Alternative Dispute Resolution

In October 1996, the Administrative Dispute Resolution Act was reauthorized. The Administrative Dispute Resolution Act and Department of Defense (DoD) Directive 5145.5 requires DLA to establish the capability to handle disputes using ADR processes, and encouraged DLA to expand the use of ADR.

DLA's EEO and General Counsel offices champion DLA’s formal ADR program, known as RESOLVE, to provide mediation as an option to EEO claimants. RESOLVE encourages maximum use of mediation as the preferred EEO dispute resolution technique, and offers employees efficient and fair resolution of EEO complaints.

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Questions about EEO's ADR

What is mediation?

Mediation is one of many voluntary dispute resolution techniques collectively called Alternative Dispute Resolution or ADR. In mediation, a neutral third-party assists the opposing parties to reach a voluntary, negotiated resolution to a charge of discrimination. Mediation gives the parties the opportunity to discuss the dispute, clear up misunderstandings, determine the underlying interests or concerns, find areas of agreement and, ultimately, to incorporate those areas of agreements into solutions in the form of a settlement agreement. A mediator does not impose a decision on the parties. Instead, the mediator helps the parties to agree on a mutually acceptable resolution.

How does ADR work?

After contacting your DLA EEO office to request counseling, an EEO staff member may offer you the option of mediating your issue(s) using mediation instead of EEO counseling. It is your choice. If you elect mediation, management will identify the management official who will participate in the mediation with you and the mediator. The management official attending the mediation session will have knowledge of the dispute and be authorized to resolve it. Either party may have an attorney or other representation but it is not mandatory. Every effort will be made to schedule your mediation within two to three weeks from the date of your election to mediate.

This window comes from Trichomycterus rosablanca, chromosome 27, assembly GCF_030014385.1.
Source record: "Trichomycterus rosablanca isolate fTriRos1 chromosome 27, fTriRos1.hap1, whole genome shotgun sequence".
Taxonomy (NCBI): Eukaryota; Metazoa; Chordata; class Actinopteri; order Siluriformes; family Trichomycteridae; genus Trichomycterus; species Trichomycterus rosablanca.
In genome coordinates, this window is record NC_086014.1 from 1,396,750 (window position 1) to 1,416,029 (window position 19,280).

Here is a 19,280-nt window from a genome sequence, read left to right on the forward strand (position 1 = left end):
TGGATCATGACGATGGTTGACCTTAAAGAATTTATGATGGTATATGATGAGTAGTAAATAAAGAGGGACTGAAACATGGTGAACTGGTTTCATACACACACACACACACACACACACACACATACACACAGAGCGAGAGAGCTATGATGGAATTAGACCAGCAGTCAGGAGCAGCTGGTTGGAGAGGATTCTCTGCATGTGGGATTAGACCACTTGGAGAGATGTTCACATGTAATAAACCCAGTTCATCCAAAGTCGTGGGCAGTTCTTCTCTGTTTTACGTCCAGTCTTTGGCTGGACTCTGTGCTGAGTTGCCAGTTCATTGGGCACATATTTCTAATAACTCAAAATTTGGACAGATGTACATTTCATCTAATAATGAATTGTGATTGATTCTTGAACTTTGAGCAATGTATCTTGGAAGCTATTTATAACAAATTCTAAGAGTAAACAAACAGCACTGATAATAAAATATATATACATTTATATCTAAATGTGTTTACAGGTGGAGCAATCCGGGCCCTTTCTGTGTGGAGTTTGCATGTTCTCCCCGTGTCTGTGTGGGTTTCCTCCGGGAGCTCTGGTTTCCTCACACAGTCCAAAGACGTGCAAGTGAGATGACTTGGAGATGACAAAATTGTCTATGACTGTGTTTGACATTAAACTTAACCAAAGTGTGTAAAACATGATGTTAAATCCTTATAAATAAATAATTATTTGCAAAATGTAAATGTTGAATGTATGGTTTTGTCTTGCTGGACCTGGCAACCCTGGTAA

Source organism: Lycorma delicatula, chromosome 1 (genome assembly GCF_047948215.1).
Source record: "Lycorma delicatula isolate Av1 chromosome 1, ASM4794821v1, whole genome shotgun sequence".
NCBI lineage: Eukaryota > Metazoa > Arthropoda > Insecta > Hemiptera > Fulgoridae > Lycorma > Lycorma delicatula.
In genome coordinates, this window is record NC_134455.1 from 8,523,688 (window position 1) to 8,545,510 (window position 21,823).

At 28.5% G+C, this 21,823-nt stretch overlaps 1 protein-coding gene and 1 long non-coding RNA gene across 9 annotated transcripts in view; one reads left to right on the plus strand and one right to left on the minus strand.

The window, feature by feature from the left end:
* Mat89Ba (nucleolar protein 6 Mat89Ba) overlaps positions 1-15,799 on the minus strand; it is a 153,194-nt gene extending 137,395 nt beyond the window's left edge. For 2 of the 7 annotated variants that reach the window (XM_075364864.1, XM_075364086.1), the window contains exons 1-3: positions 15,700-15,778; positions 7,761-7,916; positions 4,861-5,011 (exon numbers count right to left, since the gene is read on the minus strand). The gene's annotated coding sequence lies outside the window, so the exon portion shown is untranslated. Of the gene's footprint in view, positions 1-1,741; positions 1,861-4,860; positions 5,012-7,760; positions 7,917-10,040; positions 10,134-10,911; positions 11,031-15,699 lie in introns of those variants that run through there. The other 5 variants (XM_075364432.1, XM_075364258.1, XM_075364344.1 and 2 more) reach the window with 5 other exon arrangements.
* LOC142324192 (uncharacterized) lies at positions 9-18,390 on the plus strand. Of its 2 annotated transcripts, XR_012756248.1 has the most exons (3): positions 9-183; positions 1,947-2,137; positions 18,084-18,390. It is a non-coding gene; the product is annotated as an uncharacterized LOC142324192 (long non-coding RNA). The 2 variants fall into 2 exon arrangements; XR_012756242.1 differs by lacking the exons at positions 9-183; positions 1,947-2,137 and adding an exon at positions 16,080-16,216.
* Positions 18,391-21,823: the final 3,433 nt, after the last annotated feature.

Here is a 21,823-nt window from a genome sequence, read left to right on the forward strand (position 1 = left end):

The process starts with the mediator explaining how mediation works and answering your questions. During the mediation session, the mediator guides a discussion between you and the designated management official. If mediation is successful, the terms agreed to are written down in a settlement agreement that is binding on all parties. If mediation is unsuccessful, you are given the right to file a formal complaint of discrimination.

Why should you consider participating in mediation?

  • Fair and Neutral - You and the designated management official have equal say in the process and both of you - not the mediator - decide the terms of the settlement. Guilt or innocence is not determined.
  • Saves Time - Coordinating all parties' schedules usually takes longer than mediation. Many mediations are completed in one meeting. Legal or other representation is optional but not required.
  • Confidential - All parties sign a confidentiality agreement. Discussion that takes place during mediation will not be revealed to anyone. After the mediation is over, the mediator destroys all of the discussion notes if there are any.
  • Avoids Lengthy Litigation - It takes 30 to 90 calendar days for counseling at the pre-complaint level and more than a year to have a formal complaint processed and the outcome at both stages of the complaint process is uncertain. Mediation is quick and the outcome is a settlement agreement or the right to file a formal complaint.